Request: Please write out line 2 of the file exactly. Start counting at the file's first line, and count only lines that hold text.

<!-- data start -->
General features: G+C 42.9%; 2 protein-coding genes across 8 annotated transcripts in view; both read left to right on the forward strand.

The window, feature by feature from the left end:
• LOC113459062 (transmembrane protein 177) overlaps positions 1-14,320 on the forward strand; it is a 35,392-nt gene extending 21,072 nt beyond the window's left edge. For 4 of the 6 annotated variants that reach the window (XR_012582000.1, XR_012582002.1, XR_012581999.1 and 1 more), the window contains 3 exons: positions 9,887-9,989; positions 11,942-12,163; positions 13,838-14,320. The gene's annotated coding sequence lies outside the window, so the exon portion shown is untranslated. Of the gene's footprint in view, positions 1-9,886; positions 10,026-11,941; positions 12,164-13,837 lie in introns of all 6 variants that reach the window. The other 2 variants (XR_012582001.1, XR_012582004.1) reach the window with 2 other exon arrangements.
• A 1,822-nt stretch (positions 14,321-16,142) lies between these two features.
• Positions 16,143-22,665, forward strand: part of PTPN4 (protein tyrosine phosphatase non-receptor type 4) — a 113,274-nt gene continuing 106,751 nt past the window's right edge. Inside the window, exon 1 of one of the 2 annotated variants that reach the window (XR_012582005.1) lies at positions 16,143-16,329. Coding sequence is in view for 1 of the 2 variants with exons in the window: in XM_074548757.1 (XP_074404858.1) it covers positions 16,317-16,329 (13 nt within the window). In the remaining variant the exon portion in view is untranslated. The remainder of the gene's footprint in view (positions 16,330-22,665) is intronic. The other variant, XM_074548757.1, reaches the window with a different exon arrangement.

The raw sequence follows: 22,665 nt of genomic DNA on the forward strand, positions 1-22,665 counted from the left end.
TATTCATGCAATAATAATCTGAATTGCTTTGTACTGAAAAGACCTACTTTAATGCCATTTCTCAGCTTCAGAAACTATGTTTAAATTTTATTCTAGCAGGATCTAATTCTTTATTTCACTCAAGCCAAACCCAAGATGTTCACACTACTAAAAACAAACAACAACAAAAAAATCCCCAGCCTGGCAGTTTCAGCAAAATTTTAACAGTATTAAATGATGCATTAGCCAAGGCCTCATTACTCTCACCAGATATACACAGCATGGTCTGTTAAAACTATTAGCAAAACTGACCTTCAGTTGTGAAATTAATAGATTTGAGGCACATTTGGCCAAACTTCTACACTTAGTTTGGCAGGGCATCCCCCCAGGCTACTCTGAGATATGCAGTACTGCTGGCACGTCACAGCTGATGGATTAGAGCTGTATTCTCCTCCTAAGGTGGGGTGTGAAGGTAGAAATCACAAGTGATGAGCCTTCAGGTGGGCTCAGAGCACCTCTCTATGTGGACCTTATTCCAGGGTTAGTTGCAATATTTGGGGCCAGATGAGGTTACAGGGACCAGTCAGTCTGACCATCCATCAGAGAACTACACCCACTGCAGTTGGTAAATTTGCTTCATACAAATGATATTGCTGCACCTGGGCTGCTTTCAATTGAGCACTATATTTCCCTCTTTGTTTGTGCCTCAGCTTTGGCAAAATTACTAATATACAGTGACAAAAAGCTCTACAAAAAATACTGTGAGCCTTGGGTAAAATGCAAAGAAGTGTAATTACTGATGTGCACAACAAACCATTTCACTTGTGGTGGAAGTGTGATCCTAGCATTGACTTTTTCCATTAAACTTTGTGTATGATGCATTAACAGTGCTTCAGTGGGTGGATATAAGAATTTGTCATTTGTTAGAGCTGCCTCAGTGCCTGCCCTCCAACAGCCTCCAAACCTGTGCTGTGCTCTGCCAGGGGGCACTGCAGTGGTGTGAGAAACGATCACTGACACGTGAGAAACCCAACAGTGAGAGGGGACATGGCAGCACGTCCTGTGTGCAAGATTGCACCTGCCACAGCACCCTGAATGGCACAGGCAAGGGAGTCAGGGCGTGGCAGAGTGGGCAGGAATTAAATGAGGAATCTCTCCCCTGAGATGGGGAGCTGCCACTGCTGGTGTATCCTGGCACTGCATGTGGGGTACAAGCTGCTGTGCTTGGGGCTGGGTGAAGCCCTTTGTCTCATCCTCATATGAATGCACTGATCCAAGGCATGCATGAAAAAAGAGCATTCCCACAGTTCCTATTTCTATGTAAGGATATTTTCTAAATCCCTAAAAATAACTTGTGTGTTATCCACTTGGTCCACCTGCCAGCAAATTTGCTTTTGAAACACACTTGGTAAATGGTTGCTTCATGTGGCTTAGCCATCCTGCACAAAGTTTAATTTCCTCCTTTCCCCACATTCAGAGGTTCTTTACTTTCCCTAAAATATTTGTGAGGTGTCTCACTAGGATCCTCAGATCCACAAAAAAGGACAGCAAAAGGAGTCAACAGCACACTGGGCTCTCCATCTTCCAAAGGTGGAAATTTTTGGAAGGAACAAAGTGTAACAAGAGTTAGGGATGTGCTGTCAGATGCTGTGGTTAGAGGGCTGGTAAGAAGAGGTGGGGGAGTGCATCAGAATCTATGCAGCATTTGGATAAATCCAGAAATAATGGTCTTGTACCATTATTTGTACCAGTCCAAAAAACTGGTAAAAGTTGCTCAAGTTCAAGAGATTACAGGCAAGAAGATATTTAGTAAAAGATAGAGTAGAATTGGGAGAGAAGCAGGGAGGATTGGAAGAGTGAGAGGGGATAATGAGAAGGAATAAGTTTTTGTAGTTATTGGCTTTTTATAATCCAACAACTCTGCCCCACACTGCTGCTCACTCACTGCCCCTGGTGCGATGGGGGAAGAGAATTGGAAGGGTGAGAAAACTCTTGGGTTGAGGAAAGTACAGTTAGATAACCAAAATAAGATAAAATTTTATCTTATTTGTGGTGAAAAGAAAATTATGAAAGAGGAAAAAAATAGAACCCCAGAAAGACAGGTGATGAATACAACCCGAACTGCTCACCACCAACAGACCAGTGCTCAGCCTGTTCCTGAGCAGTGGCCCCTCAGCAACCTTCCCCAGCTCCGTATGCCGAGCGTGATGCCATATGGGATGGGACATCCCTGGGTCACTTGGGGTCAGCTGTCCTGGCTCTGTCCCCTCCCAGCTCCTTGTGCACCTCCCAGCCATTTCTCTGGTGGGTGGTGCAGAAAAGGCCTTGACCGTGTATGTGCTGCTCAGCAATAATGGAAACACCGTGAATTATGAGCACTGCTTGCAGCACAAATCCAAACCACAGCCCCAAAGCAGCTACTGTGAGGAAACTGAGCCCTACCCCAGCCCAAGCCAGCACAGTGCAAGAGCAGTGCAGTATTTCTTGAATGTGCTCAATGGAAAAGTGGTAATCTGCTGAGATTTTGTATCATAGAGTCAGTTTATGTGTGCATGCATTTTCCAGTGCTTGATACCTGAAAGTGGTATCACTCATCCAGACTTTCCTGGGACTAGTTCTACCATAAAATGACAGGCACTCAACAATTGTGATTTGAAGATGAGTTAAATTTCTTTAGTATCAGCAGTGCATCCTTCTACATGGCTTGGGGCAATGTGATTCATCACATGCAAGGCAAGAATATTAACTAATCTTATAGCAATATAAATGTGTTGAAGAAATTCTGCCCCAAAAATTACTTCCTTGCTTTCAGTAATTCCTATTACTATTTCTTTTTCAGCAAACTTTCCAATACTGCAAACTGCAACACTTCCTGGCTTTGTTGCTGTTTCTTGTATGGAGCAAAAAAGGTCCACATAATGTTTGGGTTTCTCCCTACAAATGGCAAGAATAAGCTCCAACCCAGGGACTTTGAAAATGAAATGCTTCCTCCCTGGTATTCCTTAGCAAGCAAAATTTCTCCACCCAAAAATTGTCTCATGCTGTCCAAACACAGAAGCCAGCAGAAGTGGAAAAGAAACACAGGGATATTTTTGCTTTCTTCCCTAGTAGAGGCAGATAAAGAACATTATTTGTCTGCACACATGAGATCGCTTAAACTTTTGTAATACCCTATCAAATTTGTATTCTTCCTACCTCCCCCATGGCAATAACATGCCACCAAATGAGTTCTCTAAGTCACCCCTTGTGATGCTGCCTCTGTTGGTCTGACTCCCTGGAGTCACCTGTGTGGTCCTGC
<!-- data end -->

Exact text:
The window, feature by feature from the left end: